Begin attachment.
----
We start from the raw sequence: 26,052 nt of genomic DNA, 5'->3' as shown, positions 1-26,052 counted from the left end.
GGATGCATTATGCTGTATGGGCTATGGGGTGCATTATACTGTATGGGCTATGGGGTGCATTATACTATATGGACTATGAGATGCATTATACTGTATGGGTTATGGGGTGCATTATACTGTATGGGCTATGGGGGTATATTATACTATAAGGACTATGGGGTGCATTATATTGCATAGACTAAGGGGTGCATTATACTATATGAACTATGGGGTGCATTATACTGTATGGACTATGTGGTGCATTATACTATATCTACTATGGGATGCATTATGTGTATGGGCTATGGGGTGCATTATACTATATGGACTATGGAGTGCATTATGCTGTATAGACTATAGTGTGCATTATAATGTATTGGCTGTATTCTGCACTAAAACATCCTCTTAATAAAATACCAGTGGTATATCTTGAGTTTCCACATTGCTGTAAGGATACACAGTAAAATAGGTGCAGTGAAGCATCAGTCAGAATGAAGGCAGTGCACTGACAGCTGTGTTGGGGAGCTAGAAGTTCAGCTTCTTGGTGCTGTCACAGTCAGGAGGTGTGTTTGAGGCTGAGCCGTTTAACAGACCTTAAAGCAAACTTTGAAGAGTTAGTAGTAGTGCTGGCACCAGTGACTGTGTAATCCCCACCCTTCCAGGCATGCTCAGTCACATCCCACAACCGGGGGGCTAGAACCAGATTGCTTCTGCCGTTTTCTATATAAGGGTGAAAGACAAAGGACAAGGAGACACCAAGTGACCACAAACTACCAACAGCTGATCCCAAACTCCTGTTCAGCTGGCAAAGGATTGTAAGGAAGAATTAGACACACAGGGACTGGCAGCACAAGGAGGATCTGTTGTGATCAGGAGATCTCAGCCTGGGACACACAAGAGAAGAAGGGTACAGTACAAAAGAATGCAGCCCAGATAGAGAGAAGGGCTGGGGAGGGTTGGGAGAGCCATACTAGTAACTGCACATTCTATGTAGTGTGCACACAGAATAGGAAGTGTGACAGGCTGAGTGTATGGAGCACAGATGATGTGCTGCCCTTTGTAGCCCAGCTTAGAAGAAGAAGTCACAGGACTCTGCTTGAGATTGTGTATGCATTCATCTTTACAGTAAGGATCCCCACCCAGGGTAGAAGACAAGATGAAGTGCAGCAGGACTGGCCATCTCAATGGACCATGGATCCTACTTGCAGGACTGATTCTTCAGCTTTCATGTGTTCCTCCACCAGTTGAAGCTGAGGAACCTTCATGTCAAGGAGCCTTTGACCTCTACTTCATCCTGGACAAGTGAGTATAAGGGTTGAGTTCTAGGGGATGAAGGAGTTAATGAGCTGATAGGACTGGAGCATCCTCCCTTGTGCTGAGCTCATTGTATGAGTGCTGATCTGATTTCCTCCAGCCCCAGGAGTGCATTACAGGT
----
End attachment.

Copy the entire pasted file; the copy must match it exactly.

We start from the raw sequence: 26,052 nt of genomic DNA, 5'->3' as shown, positions 1-26,052 counted from the left end.
GGATGCATTATGCTGTATGGGCTATGGGGTGCATTATACTGTATGGGCTATGGGGTGCATTATACTATATGGACTATGAGATGCATTATACTGTATGGGTTATGGGGTGCATTATACTGTATGGGCTATGGGGGTATATTATACTATAAGGACTATGGGGTGCATTATATTGCATAGACTAAGGGGTGCATTATACTATATGAACTATGGGGTGCATTATACTGTATGGACTATGTGGTGCATTATACTATATCTACTATGGGATGCATTATGTGTATGGGCTATGGGGTGCATTATACTATATGGACTATGGAGTGCATTATGCTGTATAGACTATAGTGTGCATTATAATGTATTGGCTGTATTCTGCACTAAAACATCCTCTTAATAAAATACCAGTGGTATATCTTGAGTTTCCACATTGCTGTAAGGATACACAGTAAAATAGGTGCAGTGAAGCATCAGTCAGAATGAAGGCAGTGCACTGACAGCTGTGTTGGGGAGCTAGAAGTTCAGCTTCTTGGTGCTGTCACAGTCAGGAGGTGTGTTTGAGGCTGAGCCGTTTAACAGACCTTAAAGCAAACTTTGAAGAGTTAGTAGTAGTGCTGGCACCAGTGACTGTGTAATCCCCACCCTTCCAGGCATGCTCAGTCACATCCCACAACCGGGGGGCTAGAACCAGATTGCTTCTGCCGTTTTCTATATAAGGGTGAAAGACAAAGGACAAGGAGACACCAAGTGACCACAAACTACCAACAGCTGATCCCAAACTCCTGTTCAGCTGGCAAAGGATTGTAAGGAAGAATTAGACACACAGGGACTGGCAGCACAAGGAGGATCTGTTGTGATCAGGAGATCTCAGCCTGGGACACACAAGAGAAGAAGGGTACAGTACAAAAGAATGCAGCCCAGATAGAGAGAAGGGCTGGGGAGGGTTGGGAGAGCCATACTAGTAACTGCACATTCTATGTAGTGTGCACACAGAATAGGAAGTGTGACAGGCTGAGTGTATGGAGCACAGATGATGTGCTGCCCTTTGTAGCCCAGCTTAGAAGAAGAAGTCACAGGACTCTGCTTGAGATTGTGTATGCATTCATCTTTACAGTAAGGATCCCCACCCAGGGTAGAAGACAAGATGAAGTGCAGCAGGACTGGCCATCTCAATGGACCATGGATCCTACTTGCAGGACTGATTCTTCAGCTTTCATGTGTTCCTCCACCAGTTGAAGCTGAGGAACCTTCATGTCAAGGAGCCTTTGACCTCTACTTCATCCTGGACAAGTGAGTATAAGGGTTGAGTTCTAGGGGATGAAGGAGTTAATGAGCTGATAGGACTGGAGCATCCTCCCTTGTGCTGAGCTCATTGTATGAGTGCTGATCTGATTTCCTCCAGCCCCAGGAGTGCATTACAGGT